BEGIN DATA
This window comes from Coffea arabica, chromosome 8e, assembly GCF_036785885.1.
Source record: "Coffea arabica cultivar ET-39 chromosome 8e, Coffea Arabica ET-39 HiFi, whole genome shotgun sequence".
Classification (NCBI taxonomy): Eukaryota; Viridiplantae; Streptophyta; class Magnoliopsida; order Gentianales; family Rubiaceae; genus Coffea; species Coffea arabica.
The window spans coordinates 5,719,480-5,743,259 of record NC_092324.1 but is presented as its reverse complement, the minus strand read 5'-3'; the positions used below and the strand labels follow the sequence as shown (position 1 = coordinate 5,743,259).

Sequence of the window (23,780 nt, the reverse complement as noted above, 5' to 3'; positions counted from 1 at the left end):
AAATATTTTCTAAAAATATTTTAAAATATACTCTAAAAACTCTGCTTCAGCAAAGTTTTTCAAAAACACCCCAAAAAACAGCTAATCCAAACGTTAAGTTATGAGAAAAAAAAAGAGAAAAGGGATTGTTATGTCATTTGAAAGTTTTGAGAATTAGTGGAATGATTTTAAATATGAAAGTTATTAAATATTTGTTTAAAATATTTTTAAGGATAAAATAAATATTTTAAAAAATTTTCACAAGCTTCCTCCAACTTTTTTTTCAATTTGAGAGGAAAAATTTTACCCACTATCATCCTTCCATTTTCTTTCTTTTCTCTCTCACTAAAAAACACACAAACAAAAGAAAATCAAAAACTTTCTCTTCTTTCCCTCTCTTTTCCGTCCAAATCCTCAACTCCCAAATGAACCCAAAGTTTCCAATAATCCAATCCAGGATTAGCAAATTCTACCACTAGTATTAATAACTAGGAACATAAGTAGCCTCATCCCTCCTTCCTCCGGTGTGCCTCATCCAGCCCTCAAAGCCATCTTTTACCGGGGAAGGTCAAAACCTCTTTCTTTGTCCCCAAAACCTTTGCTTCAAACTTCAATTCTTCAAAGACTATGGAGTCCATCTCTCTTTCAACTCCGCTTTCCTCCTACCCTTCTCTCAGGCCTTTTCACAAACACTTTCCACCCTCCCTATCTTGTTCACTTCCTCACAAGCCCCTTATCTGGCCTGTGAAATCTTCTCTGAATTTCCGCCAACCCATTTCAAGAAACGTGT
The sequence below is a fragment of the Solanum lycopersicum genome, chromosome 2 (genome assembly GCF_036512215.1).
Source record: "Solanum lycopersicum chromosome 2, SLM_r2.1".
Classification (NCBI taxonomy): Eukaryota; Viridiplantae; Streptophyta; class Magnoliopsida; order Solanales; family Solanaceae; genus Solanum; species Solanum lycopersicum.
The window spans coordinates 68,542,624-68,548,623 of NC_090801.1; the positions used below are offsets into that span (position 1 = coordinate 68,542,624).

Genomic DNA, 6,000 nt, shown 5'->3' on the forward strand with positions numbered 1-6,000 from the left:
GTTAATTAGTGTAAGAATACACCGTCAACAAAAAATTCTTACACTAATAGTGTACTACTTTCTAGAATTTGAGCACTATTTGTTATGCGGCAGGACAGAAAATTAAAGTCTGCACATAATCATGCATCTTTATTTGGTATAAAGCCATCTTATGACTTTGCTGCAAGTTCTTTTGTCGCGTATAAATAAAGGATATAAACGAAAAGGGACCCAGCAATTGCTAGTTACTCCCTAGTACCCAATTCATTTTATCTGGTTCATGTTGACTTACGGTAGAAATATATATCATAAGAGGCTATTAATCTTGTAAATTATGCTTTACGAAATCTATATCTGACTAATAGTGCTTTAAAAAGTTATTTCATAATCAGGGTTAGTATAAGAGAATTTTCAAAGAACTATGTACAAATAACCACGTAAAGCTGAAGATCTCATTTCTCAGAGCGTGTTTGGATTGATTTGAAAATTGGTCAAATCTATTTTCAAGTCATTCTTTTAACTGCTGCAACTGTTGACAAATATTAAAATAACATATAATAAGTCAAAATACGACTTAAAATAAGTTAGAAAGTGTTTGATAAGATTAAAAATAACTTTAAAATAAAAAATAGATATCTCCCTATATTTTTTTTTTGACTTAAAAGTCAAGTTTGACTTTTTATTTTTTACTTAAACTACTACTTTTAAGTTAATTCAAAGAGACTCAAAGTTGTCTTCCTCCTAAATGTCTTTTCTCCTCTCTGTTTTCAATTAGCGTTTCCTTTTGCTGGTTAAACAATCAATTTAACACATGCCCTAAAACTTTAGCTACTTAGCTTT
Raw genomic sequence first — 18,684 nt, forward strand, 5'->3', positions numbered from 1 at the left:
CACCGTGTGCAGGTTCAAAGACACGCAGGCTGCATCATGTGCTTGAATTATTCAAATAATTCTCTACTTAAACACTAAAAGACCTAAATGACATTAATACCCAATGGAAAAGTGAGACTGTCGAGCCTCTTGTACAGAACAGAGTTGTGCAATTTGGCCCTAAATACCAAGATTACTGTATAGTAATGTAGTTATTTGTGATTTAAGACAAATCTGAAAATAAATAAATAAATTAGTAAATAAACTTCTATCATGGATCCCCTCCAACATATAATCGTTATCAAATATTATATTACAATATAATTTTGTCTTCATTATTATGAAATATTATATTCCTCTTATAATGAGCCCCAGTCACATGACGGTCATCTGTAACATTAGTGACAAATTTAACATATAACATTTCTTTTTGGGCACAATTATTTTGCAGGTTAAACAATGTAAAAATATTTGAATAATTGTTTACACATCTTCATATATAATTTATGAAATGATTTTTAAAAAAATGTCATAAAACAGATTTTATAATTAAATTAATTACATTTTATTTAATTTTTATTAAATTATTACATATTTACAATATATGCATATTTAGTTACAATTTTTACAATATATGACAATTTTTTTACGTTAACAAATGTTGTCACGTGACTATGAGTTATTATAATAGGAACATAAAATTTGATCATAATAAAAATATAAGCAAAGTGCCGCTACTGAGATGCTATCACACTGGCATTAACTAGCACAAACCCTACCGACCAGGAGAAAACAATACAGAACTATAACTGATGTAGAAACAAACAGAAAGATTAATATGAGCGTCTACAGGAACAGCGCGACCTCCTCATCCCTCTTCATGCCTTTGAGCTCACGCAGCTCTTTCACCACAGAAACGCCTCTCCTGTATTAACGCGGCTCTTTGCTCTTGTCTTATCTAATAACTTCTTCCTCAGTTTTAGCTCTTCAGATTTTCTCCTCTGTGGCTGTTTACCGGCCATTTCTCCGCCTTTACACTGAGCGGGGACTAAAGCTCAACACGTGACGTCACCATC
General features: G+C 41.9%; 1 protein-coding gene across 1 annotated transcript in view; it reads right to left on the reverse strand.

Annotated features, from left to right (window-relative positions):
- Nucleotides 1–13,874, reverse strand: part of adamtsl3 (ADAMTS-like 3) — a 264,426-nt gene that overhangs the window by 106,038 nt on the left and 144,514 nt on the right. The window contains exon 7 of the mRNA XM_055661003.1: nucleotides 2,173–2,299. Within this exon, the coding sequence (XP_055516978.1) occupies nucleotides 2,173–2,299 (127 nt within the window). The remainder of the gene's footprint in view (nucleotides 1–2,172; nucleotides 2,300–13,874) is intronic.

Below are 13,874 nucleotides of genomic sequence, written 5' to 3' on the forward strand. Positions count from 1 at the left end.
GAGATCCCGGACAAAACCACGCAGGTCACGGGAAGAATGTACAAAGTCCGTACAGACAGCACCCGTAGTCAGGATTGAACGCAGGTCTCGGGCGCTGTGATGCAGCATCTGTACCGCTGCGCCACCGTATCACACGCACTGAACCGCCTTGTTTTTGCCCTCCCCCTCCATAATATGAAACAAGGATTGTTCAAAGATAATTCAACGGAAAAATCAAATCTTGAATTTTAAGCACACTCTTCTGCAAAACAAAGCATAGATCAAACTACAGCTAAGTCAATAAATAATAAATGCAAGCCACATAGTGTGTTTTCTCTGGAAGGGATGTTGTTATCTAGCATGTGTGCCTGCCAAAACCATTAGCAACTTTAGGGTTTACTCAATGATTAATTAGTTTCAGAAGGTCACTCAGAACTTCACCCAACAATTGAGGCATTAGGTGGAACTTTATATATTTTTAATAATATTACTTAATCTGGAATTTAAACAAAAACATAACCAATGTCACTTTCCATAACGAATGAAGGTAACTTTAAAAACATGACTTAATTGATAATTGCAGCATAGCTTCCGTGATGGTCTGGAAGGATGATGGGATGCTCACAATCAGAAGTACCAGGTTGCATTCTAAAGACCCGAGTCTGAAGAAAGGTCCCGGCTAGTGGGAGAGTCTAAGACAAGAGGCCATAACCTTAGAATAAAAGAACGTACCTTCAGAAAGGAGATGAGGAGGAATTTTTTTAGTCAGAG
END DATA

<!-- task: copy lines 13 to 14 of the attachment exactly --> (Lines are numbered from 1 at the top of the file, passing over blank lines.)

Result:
Raw genomic sequence first — 18,684 nt, forward strand, 5'->3', positions numbered from 1 at the left:
CACCGTGTGCAGGTTCAAAGACACGCAGGCTGCATCATGTGCTTGAATTATTCAAATAATTCTCTACTTAAACACTAAAAGACCTAAATGACATTAATACCCAATGGAAAAGTGAGACTGTCGAGCCTCTTGTACAGAACAGAGTTGTGCAATTTGGCCCTAAATACCAAGATTACTGTATAGTAATGTAGTTATTTGTGATTTAAGACAAATCTGAAAATAAATAAATAAATTAGTAAATAAACTTCTATCATGGATCCCCTCCAACATATAATCGTTATCAAATATTATATTACAATATAATTTTGTCTTCATTATTATGAAATATTATATTCCTCTTATAATGAGCCCCAGTCACATGACGGTCATCTGTAACATTAGTGACAAATTTAACATATAACATTTCTTTTTGGGCACAATTATTTTGCAGGTTAAACAATGTAAAAATATTTGAATAATTGTTTACACATCTTCATATATAATTTATGAAATGATTTTTAAAAAAATGTCATAAAACAGATTTTATAATTAAATTAATTACATTTTATTTAATTTTTATTAAATTATTACATATTTACAATATATGCATATTTAGTTACAATTTTTACAATATATGACAATTTTTTTACGTTAACAAATGTTGTCACGTGACTATGAGTTATTATAATAGGAACATAAAATTTGATCATAATAAAAATATAAGCAAAGTGCCGCTACTGAGATGCTATCACACTGGCATTAACTAGCACAAACCCTACCGACCAGGAGAAAACAATACAGAACTATAACTGATGTAGAAACAAACAGAAAGATTAATATGAGCGTCTACAGGAACAGCGCGACCTCCTCATCCCTCTTCATGCCTTTGAGCTCACGCAGCTCTTTCACCACAGAAACGCCTCTCCTGTATTAACGCGGCTCTTTGCTCTTGTCTTATCTAATAACTTCTTCCTCAGTTTTAGCTCTTCAGATTTTCTCCTCTGTGGCTGTTTACCGGCCATTTCTCCGCCTTTACACTGAGCGGGGACTAAAGCTCAACACGTGACGTCACCATC